SentinelOne is pleased to announce an integration with Amazon Security Lake, a new Amazon Web Services (AWS) security service that enables organizations to aggregate, store, normalize, and analyze security logs from integrated cloud and on-premises data sources and their private applications at scale. SentinelOne ingests these logs into the Singularity™ XDR Platform for threat hunting, forensics, and to help investigate and establish root cause of security alerts from Singularity Cloud Workload Security.
Amazon Security Lake stores and exports logs using the Open Cybersecurity Schema Framework (OCSF). With support for the OCSF standard, Amazon Security Lake reduces the complexity and costs for customers to make their security solutions’ data more readily accessible, to address a wide variety of use cases such as threat detection, investigation, and incident response.
As part of this integration, SentinelOne has natively adopted OCSF as our XDR data schema so that customers can natively view and query these security logs in the Singularity XDR Platform without the hassle of data transformation. This integration is available for customers participating in the Skylight beta program, which extends the Singularity XDR Platform to partner data sources.
What is OCSF?
OCSF is an open-source security data schema co-founded by AWS in cooperation with security software vendors. By creating an open standard, security data from any number of sources is more easily shared and correlated across various security platforms, thereby creating a more comprehensive view of security and improving security outcomes (e.g., reducing MTTR).
Logs and alerts that leverage OCSF use a common set of fields and formats so that users don’t have to parse and normalize them. In so doing, security analysts, incident responders, and threat hunters have a more enriched dataset to streamline their work.
By more readily sharing security data, it is moved from various siloes and consolidated into a security platform where its value can be unlocked. Better data drives better outcomes.
How SentinelOne Uses OCSF Data
SentinelOne ingests OCSF data from AWS into our Singularity XDR data lake to assist with the investigation of cloud workload security alerts.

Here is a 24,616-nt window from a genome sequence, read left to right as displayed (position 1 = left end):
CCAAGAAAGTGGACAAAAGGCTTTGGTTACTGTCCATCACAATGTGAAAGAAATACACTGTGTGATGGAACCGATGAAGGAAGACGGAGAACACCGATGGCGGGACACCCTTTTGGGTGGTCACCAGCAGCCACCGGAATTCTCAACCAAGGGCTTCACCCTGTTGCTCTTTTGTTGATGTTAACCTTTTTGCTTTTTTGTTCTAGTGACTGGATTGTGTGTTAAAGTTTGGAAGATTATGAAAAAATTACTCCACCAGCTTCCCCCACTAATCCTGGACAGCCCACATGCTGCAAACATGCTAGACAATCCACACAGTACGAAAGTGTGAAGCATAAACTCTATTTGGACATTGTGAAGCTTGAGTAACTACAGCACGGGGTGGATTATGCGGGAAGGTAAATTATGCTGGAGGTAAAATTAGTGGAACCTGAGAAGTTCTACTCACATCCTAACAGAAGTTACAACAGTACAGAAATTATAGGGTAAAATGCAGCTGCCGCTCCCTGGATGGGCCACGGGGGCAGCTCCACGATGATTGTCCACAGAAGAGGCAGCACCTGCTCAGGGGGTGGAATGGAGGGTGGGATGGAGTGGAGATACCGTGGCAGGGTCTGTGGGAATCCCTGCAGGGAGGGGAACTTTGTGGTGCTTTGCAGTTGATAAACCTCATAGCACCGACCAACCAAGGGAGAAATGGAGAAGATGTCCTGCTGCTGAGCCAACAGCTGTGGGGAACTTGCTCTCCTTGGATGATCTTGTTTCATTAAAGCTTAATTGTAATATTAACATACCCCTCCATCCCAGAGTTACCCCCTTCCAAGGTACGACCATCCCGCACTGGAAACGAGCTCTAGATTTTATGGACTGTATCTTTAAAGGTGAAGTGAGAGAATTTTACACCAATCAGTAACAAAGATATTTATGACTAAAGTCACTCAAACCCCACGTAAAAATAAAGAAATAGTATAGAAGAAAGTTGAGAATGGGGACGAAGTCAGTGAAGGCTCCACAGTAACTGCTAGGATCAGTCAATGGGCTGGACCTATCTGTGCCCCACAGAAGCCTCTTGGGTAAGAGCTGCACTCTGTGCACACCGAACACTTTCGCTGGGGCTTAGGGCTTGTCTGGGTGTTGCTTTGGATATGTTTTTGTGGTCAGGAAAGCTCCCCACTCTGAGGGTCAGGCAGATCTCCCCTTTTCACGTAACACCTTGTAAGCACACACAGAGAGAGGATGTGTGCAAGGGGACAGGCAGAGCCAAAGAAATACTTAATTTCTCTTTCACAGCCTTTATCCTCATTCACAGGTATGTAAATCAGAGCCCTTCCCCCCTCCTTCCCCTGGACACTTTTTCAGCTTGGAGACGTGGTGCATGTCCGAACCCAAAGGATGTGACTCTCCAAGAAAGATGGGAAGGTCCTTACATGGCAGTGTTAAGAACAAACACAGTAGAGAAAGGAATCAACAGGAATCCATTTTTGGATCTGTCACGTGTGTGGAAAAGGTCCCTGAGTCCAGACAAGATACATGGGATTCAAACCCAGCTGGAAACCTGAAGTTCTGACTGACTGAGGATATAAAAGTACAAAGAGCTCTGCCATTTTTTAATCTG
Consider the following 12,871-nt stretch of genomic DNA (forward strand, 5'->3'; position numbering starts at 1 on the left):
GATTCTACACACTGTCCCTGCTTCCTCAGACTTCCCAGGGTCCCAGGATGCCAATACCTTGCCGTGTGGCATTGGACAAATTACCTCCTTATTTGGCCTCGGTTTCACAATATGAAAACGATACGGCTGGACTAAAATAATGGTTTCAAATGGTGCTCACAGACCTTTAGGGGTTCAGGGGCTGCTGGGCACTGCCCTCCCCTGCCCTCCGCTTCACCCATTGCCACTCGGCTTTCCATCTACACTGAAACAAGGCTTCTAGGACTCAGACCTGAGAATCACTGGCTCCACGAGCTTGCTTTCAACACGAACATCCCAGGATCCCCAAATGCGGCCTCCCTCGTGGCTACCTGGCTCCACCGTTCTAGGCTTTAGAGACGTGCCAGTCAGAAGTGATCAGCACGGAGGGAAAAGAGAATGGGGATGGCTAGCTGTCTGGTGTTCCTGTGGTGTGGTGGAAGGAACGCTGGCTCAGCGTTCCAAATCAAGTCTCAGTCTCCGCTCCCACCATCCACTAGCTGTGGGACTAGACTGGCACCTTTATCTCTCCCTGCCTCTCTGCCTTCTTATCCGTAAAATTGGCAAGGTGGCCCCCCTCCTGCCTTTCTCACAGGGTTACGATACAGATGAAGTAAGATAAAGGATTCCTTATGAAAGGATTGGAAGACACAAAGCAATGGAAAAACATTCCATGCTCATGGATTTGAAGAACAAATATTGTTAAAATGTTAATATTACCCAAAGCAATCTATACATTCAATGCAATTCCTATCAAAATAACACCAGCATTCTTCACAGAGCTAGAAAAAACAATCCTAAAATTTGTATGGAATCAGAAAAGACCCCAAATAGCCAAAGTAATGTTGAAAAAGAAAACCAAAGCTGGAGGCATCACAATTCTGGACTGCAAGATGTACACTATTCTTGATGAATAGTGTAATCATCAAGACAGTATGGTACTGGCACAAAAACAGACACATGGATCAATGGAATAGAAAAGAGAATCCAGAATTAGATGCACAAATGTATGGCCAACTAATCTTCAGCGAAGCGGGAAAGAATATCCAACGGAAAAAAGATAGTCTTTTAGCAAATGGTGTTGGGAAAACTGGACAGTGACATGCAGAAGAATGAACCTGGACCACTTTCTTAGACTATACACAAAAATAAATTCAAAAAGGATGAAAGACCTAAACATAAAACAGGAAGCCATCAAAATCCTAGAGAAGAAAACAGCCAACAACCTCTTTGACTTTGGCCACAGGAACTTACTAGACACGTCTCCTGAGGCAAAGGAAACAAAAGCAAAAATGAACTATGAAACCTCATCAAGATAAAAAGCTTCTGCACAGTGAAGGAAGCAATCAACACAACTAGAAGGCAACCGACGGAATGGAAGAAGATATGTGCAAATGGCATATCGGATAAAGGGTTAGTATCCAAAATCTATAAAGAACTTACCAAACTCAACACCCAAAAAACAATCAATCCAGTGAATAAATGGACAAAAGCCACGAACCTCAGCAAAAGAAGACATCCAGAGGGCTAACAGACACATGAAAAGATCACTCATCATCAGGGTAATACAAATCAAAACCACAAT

This enhanced perspective helps the security analyst more readily understand the root cause of security alerts related to their workloads within AWS, such as those running on Amazon Elastic Cloud Compute (Amazon EC2) instances, Amazon Elastic Container Service (Amazon ECS), and Amazon Elastic Kubernetes Service (Amazon EKS).
For example, by searching AWS CloudTrail logs associated with the EC2 instance that has a cryptomining alert associated with it, you can identify the user that created that instance, and assess if that user is compromised. This detail in turn informs remediation actions, whether manually initiated or automatically taken according to security policy. The customer controls which types of OCSF logs to ingest, choosing one, many, or all sources.
The OCSF logs available for ingestion from Amazon Security Lake to the Singularity XDR data lake are:
- AWS CloudTrail management events
- Amazon Virtual Private Cloud (Amazon VPC) Flow logs
- Route 53 Resolver query logs
- Amazon Secure Storage Service (Amazon S3) data events
- AWS Lambda function execution activity
- and security findings from 8 AWS services via AWS Security Hub.
More data does not mean more noise. In fact, SentinelOne is uniquely positioned to suppress noise and amplify security signals by virtue of our patented Storyline™ technology. Storyline automatically monitors thousands of concurrent OS-level process threads in cloud workloads, correlating and assembling a visualization of related events in an incident sequence.
Security data is automatically mapped to the MITRE ATT&CK framework tactics, techniques, and procedures (TTPs) so that an adversary’s movement across the organization’s hybrid cloud footprint is constantly observed. If any single incident consists of dozens of TTPs, Storyline assembles them all into a single alert. There are no alert storms or alert fatigue. Instead, just real-time forensic details, automatically distilled, are conveniently presented to the SOC to reduce time to investigation. And of course, configurable security policies can be set within the SentinelOne security console to automatically stop incidents in their tracks.
To get started with the integration, first connect with your SentinelOne account team and request access to the Skylight beta program. Then, go to the Singularity Marketplace to set up the integration.
To install the integration, simply set up a cross-account role for SentinelOne to access the account where your Amazon Security Lake logs are stored. SentinelOne then automatically brings those logs into the Singularity XDR Platform, and that’s it. No infrastructure is needed to deploy this integration. From there, Amazon Security Lake continuously notifies SentinelOne when there are new logs to ingest.
Open standards for security data sharing is a game changer. Customer benefits include reduced dwell time, increased visibility and context, streamlined incident response (i.e., reduced MTTR), and better threat hunting. As with any change of this magnitude, early adopters will create their own differentiating use cases. At SentinelOne, we look forward to working alongside our customers to create ever-increasing value in security data mining.
If you would like to learn more about the Singularity XDR Platform and how we can help transform your security operations across cloud workloads, identity, and user endpoints, or would like to learn more about our beta program, please contact us.